Basing support award on reduced work regimen is not deviation from guideline . . .
In affirmance, Sixth District holds that trial court did not err by basing its support orders on mom’s 80% work schedule where that percentage constituted objectively reasonable work regimen and was in kids’ best interests
In re Marriage of Lim and Carrasco
(February 26, 2013; ordered published March 18, 2013)
California Court of Appeal 6 Civil H037845, 214 Cal.App.4th 768, 154 Cal.Rptr.3d 179, 2013 FA 1582, per Bamattre-Manoukian, J (Elia, Acting PJ and Marquez, J, concurring). Santa Clara County: Johnson, J, affirmed. For appellant: Stuart Fishman, (408) 293-9998. For respondent: Courtney Towle, (903) 792-7080. CFLP §§E.38.8, F.97.20.
Lily Lim and Michael Carrasco were married in 2003 and later, had two children. During marriage, Michael was a college professor and Lily was a partner in a law firm. The couple first separated in 2011, with Michael filing for divorce on August 22. He dismissed his petition three days later, however, and the two of them tried to reconcile. The attempt failed, and on September 22, 2011, Lily filed for divorce.
On September 27, Michael filed an ex parte request seeking custody of the kids, child support, visitation, and temporary spousal support. In a supporting declaration, he stated that his flexible work schedule allowed him more time to care for the children, while Lily’s heavy burden of billable hours required her to work much more. He reported monthly earnings of $9,156. In opposition, Lily filed a responsive declaration, agreeing to pay guideline child support based on her recently adopted 80% work schedule. Lily stated that she had been on a medical leave of absence, but intended to return to work on October 31. She also asked the trial court to deny spousal support to Michael because of his “ ‘perpetrating acts of domestic violence’ ” against her, along with his “ ‘violent behavior toward’ ” the kids.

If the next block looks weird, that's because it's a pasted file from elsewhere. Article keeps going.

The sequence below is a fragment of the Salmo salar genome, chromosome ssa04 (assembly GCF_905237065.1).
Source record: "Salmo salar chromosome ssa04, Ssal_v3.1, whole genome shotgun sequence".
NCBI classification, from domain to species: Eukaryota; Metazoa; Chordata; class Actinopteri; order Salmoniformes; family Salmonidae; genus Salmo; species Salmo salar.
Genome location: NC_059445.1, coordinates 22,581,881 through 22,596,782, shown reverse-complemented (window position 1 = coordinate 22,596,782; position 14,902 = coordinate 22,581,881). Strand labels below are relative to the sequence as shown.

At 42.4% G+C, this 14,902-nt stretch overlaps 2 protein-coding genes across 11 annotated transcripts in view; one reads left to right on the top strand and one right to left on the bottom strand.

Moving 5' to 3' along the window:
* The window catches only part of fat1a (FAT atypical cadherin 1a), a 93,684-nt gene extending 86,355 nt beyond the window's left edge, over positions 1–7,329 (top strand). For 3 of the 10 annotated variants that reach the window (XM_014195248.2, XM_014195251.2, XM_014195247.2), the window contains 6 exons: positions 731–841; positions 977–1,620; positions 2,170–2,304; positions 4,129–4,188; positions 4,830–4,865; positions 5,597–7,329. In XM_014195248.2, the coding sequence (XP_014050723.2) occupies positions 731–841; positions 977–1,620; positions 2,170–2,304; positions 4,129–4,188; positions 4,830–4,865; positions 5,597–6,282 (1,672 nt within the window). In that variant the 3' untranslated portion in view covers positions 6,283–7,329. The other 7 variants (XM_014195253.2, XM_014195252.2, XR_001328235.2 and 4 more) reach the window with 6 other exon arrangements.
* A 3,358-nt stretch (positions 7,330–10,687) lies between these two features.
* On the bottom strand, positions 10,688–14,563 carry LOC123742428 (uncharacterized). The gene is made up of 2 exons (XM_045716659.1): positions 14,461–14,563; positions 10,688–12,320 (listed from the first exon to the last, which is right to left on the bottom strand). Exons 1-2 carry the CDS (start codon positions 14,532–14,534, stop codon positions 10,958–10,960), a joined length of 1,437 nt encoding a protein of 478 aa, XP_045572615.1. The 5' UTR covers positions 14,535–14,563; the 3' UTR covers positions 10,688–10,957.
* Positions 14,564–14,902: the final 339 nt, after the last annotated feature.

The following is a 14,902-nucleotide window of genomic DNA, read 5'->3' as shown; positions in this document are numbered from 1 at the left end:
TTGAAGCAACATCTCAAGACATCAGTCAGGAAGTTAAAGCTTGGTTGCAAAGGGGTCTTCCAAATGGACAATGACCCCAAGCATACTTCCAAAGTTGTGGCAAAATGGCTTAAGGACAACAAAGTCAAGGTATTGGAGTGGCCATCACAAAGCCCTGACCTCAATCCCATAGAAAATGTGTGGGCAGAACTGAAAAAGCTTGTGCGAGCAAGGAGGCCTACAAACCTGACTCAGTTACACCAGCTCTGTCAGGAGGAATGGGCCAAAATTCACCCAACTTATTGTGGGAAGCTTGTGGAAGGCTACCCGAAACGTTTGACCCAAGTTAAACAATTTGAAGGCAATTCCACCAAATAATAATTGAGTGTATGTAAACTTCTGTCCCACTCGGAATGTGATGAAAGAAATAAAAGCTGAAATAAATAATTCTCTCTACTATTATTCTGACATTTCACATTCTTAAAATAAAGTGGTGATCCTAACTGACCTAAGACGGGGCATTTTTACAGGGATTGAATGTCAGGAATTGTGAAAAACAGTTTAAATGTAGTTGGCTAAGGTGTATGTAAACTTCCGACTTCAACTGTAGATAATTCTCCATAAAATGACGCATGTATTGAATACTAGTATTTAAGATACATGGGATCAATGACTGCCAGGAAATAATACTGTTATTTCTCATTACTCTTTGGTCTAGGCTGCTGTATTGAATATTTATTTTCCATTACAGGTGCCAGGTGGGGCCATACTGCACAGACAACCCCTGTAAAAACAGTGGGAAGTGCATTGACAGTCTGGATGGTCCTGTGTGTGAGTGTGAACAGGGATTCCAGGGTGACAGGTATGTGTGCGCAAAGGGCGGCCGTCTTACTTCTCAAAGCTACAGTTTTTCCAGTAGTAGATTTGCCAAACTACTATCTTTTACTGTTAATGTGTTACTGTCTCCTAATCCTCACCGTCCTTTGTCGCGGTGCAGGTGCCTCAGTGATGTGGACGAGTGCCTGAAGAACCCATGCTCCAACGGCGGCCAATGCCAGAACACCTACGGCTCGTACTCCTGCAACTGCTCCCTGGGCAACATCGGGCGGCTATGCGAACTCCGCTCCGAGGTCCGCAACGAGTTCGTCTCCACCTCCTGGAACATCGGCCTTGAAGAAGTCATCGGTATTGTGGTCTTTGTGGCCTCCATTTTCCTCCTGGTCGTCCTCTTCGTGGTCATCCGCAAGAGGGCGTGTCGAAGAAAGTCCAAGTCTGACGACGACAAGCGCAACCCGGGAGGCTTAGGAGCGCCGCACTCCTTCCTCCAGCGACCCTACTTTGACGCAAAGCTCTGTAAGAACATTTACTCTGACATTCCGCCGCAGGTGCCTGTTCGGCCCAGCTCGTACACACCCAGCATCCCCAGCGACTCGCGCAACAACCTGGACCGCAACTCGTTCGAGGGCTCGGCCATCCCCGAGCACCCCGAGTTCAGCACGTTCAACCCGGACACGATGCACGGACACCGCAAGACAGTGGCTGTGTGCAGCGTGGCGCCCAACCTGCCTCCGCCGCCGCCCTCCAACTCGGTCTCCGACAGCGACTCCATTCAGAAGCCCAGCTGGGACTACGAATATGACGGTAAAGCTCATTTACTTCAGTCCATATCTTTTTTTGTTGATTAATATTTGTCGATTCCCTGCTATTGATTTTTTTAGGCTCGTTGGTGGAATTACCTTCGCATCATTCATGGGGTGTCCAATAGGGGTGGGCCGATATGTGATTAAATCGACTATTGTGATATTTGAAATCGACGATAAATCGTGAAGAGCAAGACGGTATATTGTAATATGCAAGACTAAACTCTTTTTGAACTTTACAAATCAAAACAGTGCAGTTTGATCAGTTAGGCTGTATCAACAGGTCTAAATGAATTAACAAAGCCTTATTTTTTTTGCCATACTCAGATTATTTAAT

At a hearing on November 14, Lily and Michael reached an agreement on all the issues except whether Lily’s support payments should be based on her full-time salary of $27,595 a month or her 80% work schedule salary of $22,076 a month. Lily made an offer of proof that she had been on medical leave because of an incident of domestic violence in late September, but she now expected to return to work on November 28. She submitted a letter showing that she and her employer had agreed to this return date and to her working a reduced schedule of 80% of her former hours. Lily also maintained that the reduced schedule would be in the children’s best interests because it would allow her to spend more time with them. Lily explained that she would have to work 80 hours a week to bill the 2,000 hours per year required by her law firm. Michael’s offer of proof was that he worked full time and that he thought that letting Lily work less than her full-time earning capacity was not statutorily permissible and would “ ‘start a very dangerous precedent.’ ” When the hearing concluded, the trial court explained that it had discretion to base its support orders on either actual income or some amount of imputed income. The court noted that big law firms require big hours, considerably more than a 40-hour week. Even at her reduced work schedule, the court continued, Lily would still be “ ‘working a substantial amount of the time.’ ” The 80% schedule, the trial court concluded, would be in the children’s best interests. Accordingly, the court determined that child support should be based on Lily’s actual income under the 80% schedule. In its findings and order after hearing, the trial court found that child and spousal support should be calculated on the 80% schedule with income of $22,076 per month, and ordered Lily to pay, per DissoMaster, $1,568 a month for child support and $2,705 a month for spousal support.
Michael appealed, but the Sixth District affirmed.
Tote that barge, lift that bale . . .